Hypnotics that target the wake-promoting neuropeptide molecule orexin

Novel hypnotics such as suvorexant target the relatively newly discovered neurotransmitter orexin (also known as hypocretin). There are two subtypes of orexin, orexin-A and orexin-B (hypocretin-1 and -2), which act on orexin receptors OX1R and OX2R respectively.

Orexin is a central promoter of wakefulness and is also involved in the regulation of food intake, energy expenditure, and visceral function. Orexin neurons are mainly localised in the hypothalamus.

Orexin receptor antagonists such as suvorexant have no direct pharmacologic activity or binding affinity at GABA, serotonin, dopamine, noradrenaline, melatonin, histamine, acetylcholine, or opiate receptors. Therefore, issues such as dependence and abuse, imbalance and falls, respiratory depression, and orthostasis should be less of a concern compared to conventional hypnotics.

Reported side effects include morning or daytime sleepiness, somnolence, and abnormal dreams. However, as orexin receptor antagonists are relatively new agents, other side effects may arise with post-marketing surveillance. It can be anticipated that orexin antagonists may cause dysregulation of REM sleep, hypnagogic hallucination, and sleep paralysis during sleep-wake transitions. Abnormal thinking and behavioural changes may occur also.

Belsomra® (Suvorexant)

Suvorexant is the first orexin receptor antagonist available in Australia. It is a highly selective reversible antagonist at both the OX1R and OX2R receptors. Suvorexant is indicated for the treatment of insomnia. Following initiation of treatment, continuation should be re-evaluated after three months.

Suvorexant has a high oral bioavailability and can be taken with or without food. However, tablets may be taken on empty stomach for faster onset of sleep. The prescribed dose should be taken no more than once per night and within 30 minutes of going to bed. To avoid daytime drowsiness, the dose should be taken at least seven hours before the planned time of awakening.

The usual recommended dose is 20mg at night (or 15mg for patients 65 years of age or older). This dose should not be exceeded as higher doses demonstrate significantly more adverse effects with similar efficacy.

Adverse effects reported during clinical trials include fatigue, upper respiratory tract infection, diarrhoea, dry mouth, nausea, somnolence, headache, and abnormal dreams. Driving ability may be impaired including an increased risk of falling asleep while driving. Patients should be advised not to consume alcohol in combination with Belsomra® due to additive effects. Central nervous system (CNS) depressant effects may persist in some patients for up to several days after discontinuing Belsomra®.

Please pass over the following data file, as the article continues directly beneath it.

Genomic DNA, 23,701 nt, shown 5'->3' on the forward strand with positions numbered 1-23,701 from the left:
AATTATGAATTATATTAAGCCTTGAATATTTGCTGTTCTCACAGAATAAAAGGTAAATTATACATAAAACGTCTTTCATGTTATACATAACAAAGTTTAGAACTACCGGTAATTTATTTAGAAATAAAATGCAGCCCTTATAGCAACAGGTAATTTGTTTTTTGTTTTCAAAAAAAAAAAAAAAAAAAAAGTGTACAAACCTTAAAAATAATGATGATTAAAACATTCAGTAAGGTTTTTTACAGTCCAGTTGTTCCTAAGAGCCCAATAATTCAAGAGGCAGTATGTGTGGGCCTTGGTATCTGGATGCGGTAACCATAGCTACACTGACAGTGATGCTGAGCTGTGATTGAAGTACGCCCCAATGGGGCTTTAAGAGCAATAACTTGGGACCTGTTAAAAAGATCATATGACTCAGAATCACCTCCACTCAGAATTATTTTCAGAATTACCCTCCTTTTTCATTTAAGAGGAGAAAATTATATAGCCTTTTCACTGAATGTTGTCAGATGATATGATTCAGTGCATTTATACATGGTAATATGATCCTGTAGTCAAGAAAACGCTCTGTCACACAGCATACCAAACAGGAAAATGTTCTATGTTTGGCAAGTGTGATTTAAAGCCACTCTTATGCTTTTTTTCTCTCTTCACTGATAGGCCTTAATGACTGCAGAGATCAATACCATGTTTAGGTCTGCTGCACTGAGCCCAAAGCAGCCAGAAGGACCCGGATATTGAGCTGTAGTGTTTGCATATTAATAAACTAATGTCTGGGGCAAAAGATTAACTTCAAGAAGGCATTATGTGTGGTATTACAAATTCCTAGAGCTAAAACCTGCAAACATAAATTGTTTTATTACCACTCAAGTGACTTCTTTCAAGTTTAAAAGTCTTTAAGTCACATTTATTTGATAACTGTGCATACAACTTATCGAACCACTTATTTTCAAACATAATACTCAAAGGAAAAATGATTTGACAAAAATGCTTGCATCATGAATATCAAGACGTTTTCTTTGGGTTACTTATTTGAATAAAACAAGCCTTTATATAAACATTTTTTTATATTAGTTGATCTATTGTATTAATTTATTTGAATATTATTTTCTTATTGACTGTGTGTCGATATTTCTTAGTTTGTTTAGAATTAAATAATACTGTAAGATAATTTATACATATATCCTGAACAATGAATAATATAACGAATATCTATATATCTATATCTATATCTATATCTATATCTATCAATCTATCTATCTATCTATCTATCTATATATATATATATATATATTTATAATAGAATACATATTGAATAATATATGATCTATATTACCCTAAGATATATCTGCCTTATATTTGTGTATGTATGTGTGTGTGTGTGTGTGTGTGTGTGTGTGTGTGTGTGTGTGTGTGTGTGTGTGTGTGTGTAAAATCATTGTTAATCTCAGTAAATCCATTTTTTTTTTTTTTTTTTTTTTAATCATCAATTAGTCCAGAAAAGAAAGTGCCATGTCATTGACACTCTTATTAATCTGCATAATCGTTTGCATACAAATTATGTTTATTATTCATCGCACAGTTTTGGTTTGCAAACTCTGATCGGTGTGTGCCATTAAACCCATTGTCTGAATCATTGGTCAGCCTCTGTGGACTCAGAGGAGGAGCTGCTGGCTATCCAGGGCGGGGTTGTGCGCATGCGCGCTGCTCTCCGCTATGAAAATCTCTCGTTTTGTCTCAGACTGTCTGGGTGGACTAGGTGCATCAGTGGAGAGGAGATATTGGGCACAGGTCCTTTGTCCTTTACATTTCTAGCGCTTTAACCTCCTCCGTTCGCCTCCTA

Suvorexant is mainly eliminated by hepatic metabolism, primarily by CYP3A with some involvement from CYP2C19. Interactions can occur with moderate and strong inhibitors of CYP3A such as ketoconazole and diltiazem. These medications can increase suvorexant exposure and may increase adverse effects. In contrast, strong inducers of CYP3A such as rifampicin, carbamazepine, and phenytoin may significantly reduce suvorexant exposure and reduce clinical efficacy.

References:

  1. American Psychiatric Association. Diagnostic and Statistical Manual of Mental Disorders, 5th American Psychiatric Association, 2013: 361-410.
  2. Belsomra® (suvorexant) Australian approved product information. Macquarie Park: Merck Sharp & Dohme. Approved December 2016.
  3. eMims [internet]. New South Wales: UBM Medica Australia Pty Ltd; 2017.
  4. Saper CB, Scammell TE, Lu J. Hypothalamic regulation of sleep and circadian rhythms. Nature 2005; 437: 1257-63.
  5. Scammell TE, Winrow CH. Orexin receptors: pharmacology and therapeutic opportunities. Annual Review of Pharmacology and Toxicology 2011; 51: 243-66.
  6. Sutcliffe JG, de Lecea L. The hypocretins: excitatory neuromodulatory peptides for multiple homeostatic systems, including sleep and feeding. J Neurosci Res. 2000; 62: 161-8.